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Dennis Culver’s Batman Family is the ‘Batman Inc.’ Team We Want To See

Back in January, I threw the spotlight on a few of the incredible Batman, Inc.-themed redesigns artist Dennis Culver did as part of his daily sketchblog, but they were only the tip of the iceberg. Today, Culver has finally finished the project and released a massive piece of art detailing all 45 characters for his ideal version of Batman’s worldwide anti-crime army, and it is awesome.

Check out the full picture, as well as commentary on each character after the jump!

According to Culver, the whole project started from a desire to refine the costumes of Red Robin (who he rightly points out would be better if he was called Rad Robin) and Batgirl, but it clearly didn’t stop there. And as for the larger piece, instead of just putting them all in one big group, Culver has divided the characters thematically into rows.

Row 1: The Core Batman Family.

Starting at left, we have former Batgirl Cassandra Cain, who in Culver’s ideal world would take on the identity of Nightwing now that Dick Grayson’s not using it and finally ditch her full-face mask.

Next is Red Robin, whose redesign ditches the hood Tim Drake’s been wearing since Final Crisis for something that fits his character a little better, and underscores the idea that while he might not be Robin, he’s still Bruce Wayne’s junior partner.

At center, we have Batman, who at this point really needs no introduction, but it’s worth noting that Culver drew him with the electro-knuckles he sported in Batman Inc. #1.

Moving to the right is the current Batgirl, Stephanie Brown, who used to be Spoiler and was Robin for a hot minute. With his redesign of her costume, Culver has ditched the one thing that holds me back from reading her comics: thigh pouches. According to Culver, “Making the sides of her costume with lots of lines instead of big panels just looks sleeker to me. Sort of shades of Frank Quitely’s New X-Men.”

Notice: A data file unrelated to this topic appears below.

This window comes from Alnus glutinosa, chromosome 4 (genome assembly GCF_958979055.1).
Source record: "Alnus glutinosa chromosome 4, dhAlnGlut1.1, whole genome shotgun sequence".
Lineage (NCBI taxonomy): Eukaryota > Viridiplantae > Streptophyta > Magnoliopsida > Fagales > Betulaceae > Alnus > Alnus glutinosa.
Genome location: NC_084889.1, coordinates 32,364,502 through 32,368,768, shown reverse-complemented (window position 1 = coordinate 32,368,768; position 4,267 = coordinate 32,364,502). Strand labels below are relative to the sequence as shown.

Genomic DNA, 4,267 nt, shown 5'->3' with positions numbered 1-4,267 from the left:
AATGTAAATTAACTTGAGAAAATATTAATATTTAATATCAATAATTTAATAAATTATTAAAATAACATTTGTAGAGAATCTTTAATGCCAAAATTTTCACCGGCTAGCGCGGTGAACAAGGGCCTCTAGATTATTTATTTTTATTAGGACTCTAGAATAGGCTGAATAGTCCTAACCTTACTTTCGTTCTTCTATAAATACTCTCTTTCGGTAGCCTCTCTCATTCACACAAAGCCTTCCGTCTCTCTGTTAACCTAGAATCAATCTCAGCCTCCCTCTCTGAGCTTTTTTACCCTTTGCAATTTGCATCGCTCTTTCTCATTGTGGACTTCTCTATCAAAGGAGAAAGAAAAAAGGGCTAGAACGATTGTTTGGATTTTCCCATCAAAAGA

And at right, the Batman and Robin of Gotham City, Dick Grayson and Damian Wayne.

Row 2: Batman’s Independent Affiliates

According to Culver, this row features heroes that, with the exception of Kate Kane, are all funded by Bruce Wayne, starting with Jason Bard. A private eye who made his debut in Detective Comics back in 1969, Bard was hired to be Batman’s daytime operative during the “One Year Later” stories, but hasn’t been seen much since. Culver’s idea of him is “Batman Inc’s new talent scout and all around James Bond type.”

Next is Onyx, a former member of the League of Assassins who currently operates in Gotham City. Culver’s redesign casts her as the Batman of the Question’s old stomping grounds, Hub City, a place so terrible that at the end of Denny O’Neil’s run on The Question, Vic Sage just gives up and leaves it to be mired in its own corruption. Says Culver: “I put Onyx in Hub City because she’s the only one beside Bruce tough enough to clean it up.”

At center are Huntress, Oracle and Black Canary, the core members of the Birds of Prey. Culver drew the Huntress in her awesome armored costume designed by artist Cully Hamner for her appearances in the Detective Comics backup stories, but Black Canary is a redesign by Culver inspired by the Silk Spectre’s costume in the Watchmen movie.

And finally, we have Batwoman and Flamebird, alias Kate Kane and her cousin, ex-Teen Titan (and pre-crisis Bat Girl) Bette Kane.

Row 3: Batman International

This row spotlights characters from other countries operating under the banner of Batman, Inc., starting with Nightrunner, the Batman of Paris who was introduced to some amount of controversy in this year’s Batman Annual.